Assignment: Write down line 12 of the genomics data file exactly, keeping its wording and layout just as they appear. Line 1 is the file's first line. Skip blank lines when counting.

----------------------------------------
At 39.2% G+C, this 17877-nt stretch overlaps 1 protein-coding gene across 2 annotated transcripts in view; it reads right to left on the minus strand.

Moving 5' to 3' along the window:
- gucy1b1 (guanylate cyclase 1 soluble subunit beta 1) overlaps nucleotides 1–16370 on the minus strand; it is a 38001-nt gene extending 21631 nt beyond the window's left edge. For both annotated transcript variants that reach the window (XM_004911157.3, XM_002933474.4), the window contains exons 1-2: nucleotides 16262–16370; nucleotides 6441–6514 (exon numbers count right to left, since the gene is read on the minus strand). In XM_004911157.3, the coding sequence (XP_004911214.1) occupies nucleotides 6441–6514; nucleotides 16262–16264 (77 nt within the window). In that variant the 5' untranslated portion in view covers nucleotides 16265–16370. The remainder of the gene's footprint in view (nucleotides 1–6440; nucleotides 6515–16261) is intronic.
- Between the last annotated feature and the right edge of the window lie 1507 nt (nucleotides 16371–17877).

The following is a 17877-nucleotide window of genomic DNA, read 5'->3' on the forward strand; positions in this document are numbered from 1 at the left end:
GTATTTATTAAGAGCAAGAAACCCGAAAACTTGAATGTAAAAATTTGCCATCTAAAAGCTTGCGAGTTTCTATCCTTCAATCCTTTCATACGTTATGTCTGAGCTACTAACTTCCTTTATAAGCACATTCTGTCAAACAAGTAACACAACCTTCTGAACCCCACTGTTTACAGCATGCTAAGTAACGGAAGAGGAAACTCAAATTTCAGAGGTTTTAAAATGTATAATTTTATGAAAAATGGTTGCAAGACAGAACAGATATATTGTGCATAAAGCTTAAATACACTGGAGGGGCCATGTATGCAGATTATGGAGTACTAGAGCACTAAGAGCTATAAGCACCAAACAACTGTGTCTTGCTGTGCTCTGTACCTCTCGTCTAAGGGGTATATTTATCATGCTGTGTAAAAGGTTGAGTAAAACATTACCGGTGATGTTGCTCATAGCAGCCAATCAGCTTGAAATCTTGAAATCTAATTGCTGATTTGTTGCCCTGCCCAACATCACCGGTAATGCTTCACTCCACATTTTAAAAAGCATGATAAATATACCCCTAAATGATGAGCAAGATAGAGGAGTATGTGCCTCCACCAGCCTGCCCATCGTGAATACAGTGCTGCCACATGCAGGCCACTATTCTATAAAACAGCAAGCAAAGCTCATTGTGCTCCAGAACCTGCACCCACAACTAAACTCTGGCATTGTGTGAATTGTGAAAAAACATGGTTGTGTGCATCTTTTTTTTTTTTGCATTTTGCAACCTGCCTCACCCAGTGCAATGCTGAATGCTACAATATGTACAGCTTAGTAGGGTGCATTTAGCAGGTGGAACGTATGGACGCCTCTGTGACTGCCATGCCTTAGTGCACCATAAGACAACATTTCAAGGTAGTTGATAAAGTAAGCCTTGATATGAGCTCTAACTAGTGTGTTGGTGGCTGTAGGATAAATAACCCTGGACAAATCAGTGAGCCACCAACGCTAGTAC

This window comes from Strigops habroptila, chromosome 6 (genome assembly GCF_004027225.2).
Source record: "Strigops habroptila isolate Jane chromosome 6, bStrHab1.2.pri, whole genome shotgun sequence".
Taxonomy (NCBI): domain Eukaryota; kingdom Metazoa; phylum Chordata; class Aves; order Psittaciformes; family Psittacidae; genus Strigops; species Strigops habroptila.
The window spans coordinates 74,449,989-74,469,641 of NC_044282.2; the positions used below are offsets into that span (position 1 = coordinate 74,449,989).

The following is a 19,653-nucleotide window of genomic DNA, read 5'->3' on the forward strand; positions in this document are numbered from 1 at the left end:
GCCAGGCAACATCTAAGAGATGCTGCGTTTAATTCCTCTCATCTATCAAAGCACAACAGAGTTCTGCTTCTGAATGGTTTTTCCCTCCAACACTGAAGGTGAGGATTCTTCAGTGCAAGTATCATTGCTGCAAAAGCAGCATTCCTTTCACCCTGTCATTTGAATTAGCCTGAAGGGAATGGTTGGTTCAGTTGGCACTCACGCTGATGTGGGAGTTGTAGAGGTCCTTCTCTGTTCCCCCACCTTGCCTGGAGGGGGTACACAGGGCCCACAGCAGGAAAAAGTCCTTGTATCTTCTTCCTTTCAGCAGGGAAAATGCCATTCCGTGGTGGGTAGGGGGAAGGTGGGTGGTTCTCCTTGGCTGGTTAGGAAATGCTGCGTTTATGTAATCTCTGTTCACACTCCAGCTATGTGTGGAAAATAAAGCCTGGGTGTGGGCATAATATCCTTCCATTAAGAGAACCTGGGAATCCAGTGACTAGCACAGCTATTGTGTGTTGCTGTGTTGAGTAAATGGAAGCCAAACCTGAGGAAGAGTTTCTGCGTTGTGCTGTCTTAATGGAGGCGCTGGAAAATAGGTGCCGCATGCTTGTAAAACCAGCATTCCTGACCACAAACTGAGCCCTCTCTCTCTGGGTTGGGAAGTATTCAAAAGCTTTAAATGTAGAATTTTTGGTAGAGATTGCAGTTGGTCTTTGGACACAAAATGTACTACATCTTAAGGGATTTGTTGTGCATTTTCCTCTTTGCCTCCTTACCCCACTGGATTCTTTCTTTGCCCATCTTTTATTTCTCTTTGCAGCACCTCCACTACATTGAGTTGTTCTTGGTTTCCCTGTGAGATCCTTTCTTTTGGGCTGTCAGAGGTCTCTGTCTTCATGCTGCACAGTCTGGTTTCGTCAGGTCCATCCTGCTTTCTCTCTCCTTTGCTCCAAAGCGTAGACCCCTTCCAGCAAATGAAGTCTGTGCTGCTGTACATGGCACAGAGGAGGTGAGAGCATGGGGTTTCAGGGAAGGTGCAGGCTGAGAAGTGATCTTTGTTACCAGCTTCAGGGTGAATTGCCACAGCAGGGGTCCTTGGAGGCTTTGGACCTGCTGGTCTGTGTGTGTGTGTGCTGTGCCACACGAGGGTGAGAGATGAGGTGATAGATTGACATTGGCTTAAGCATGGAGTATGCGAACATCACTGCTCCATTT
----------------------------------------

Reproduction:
GCCAGGCAACATCTAAGAGATGCTGCGTTTAATTCCTCTCATCTATCAAAGCACAACAGAGTTCTGCTTCTGAATGGTTTTTCCCTCCAACACTGAAGGTGAGGATTCTTCAGTGCAAGTATCATTGCTGCAAAAGCAGCATTCCTTTCACCCTGTCATTTGAATTAGCCTGAAGGGAATGGTTGGTTCAGTTGGCACTCACGCTGATGTGGGAGTTGTAGAGGTCCTTCTCTGTTCCCCCACCTTGCCTGGAGGGGGTACACAGGGCCCACAGCAGGAAAAAGTCCTTGTATCTTCTTCCTTTCAGCAGGGAAAATGCCATTCCGTGGTGGGTAGGGGGAAGGTGGGTGGTTCTCCTTGGCTGGTTAGGAAATGCTGCGTTTATGTAATCTCTGTTCACACTCCAGCTATGTGTGGAAAATAAAGCCTGGGTGTGGGCATAATATCCTTCCATTAAGAGAACCTGGGAATCCAGTGACTAGCACAGCTATTGTGTGTTGCTGTGTTGAGTAAATGGAAGCCAAACCTGAGGAAGAGTTTCTGCGTTGTGCTGTCTTAATGGAGGCGCTGGAAAATAGGTGCCGCATGCTTGTAAAACCAGCATTCCTGACCACAAACTGAGCCCTCTCTCTCTGGGTTGGGAAGTATTCAAAAGCTTTAAATGTAGAATTTTTGGTAGAGATTGCAGTTGGTCTTTGGACACAAAATGTACTACATCTTAAGGGATTTGTTGTGCATTTTCCTCTTTGCCTCCTTACCCCACTGGATTCTTTCTTTGCCCATCTTTTATTTCTCTTTGCAGCACCTCCACTACATTGAGTTGTTCTTGGTTTCCCTGTGAGATCCTTTCTTTTGGGCTGTCAGAGGTCTCTGTCTTCATGCTGCACAGTCTGGTTTCGTCAGGTCCATCCTGCTTTCTCTCTCCTTTGCTCCAAAGCGTAGACCCCTTCCAGCAAATGAAGTCTGTGCTGCTGTACATGGCACAGAGGAGGTGAGAGCATGGGGTTTCAGGGAAGGTGCAGGCTGAGAAGTGATCTTTGTTACCAGCTTCAGGGTGAATTGCCACAGCAGGGGTCCTTGGAGGCTTTGGACCTGCTGGTCTGTGTGTGTGTGTGCTGTGCCACACGAGGGTGAGAGATGAGGTGATAGATTGACATTGGCTTAAGCATGGAGTATGCGAACATCACTGCTCCATTT